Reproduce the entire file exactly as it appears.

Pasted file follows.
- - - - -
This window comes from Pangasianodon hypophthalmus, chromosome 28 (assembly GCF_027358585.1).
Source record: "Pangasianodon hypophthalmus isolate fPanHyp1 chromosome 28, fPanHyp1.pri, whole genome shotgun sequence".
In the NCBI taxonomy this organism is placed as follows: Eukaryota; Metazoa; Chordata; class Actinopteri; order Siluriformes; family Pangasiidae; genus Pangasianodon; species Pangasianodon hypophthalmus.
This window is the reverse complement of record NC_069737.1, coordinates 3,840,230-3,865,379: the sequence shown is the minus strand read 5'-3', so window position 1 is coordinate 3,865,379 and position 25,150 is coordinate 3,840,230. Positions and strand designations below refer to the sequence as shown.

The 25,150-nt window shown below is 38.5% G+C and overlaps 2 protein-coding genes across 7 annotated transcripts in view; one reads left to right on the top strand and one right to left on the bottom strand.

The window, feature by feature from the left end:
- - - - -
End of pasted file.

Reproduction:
This window comes from Pangasianodon hypophthalmus, chromosome 28 (assembly GCF_027358585.1).
Source record: "Pangasianodon hypophthalmus isolate fPanHyp1 chromosome 28, fPanHyp1.pri, whole genome shotgun sequence".
In the NCBI taxonomy this organism is placed as follows: Eukaryota; Metazoa; Chordata; class Actinopteri; order Siluriformes; family Pangasiidae; genus Pangasianodon; species Pangasianodon hypophthalmus.
This window is the reverse complement of record NC_069737.1, coordinates 3,840,230-3,865,379: the sequence shown is the minus strand read 5'-3', so window position 1 is coordinate 3,865,379 and position 25,150 is coordinate 3,840,230. Positions and strand designations below refer to the sequence as shown.

The 25,150-nt window shown below is 38.5% G+C and overlaps 2 protein-coding genes across 7 annotated transcripts in view; one reads left to right on the top strand and one right to left on the bottom strand.

The window, feature by feature from the left end: